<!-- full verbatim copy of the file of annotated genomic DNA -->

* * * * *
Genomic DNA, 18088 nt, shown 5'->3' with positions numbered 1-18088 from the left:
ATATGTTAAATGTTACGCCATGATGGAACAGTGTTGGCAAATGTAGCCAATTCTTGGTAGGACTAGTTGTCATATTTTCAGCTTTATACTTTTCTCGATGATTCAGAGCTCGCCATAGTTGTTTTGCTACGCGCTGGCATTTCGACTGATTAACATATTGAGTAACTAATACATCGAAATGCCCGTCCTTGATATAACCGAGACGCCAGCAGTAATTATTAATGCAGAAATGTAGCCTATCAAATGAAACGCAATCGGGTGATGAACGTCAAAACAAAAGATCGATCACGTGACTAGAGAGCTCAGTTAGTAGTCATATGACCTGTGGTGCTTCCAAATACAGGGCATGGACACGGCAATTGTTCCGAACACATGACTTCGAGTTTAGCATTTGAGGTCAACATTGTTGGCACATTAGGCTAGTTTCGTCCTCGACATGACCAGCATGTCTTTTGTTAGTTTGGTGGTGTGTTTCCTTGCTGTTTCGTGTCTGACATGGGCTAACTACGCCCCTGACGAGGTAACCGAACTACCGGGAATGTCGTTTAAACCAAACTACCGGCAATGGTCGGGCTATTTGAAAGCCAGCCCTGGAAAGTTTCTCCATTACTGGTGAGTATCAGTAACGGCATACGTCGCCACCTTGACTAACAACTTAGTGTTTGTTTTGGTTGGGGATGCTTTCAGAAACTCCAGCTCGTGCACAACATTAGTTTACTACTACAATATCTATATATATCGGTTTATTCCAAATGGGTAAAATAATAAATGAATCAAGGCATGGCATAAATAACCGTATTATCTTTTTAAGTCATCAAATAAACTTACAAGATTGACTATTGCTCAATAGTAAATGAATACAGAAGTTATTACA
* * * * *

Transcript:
Genomic DNA, 18088 nt, shown 5'->3' with positions numbered 1-18088 from the left:
ATATGTTAAATGTTACGCCATGATGGAACAGTGTTGGCAAATGTAGCCAATTCTTGGTAGGACTAGTTGTCATATTTTCAGCTTTATACTTTTCTCGATGATTCAGAGCTCGCCATAGTTGTTTTGCTACGCGCTGGCATTTCGACTGATTAACATATTGAGTAACTAATACATCGAAATGCCCGTCCTTGATATAACCGAGACGCCAGCAGTAATTATTAATGCAGAAATGTAGCCTATCAAATGAAACGCAATCGGGTGATGAACGTCAAAACAAAAGATCGATCACGTGACTAGAGAGCTCAGTTAGTAGTCATATGACCTGTGGTGCTTCCAAATACAGGGCATGGACACGGCAATTGTTCCGAACACATGACTTCGAGTTTAGCATTTGAGGTCAACATTGTTGGCACATTAGGCTAGTTTCGTCCTCGACATGACCAGCATGTCTTTTGTTAGTTTGGTGGTGTGTTTCCTTGCTGTTTCGTGTCTGACATGGGCTAACTACGCCCCTGACGAGGTAACCGAACTACCGGGAATGTCGTTTAAACCAAACTACCGGCAATGGTCGGGCTATTTGAAAGCCAGCCCTGGAAAGTTTCTCCATTACTGGTGAGTATCAGTAACGGCATACGTCGCCACCTTGACTAACAACTTAGTGTTTGTTTTGGTTGGGGATGCTTTCAGAAACTCCAGCTCGTGCACAACATTAGTTTACTACTACAATATCTATATATATCGGTTTATTCCAAATGGGTAAAATAATAAATGAATCAAGGCATGGCATAAATAACCGTATTATCTTTTTAAGTCATCAAATAAACTTACAAGATTGACTATTGCTCAATAGTAAATGAATACAGAAGTTATTACA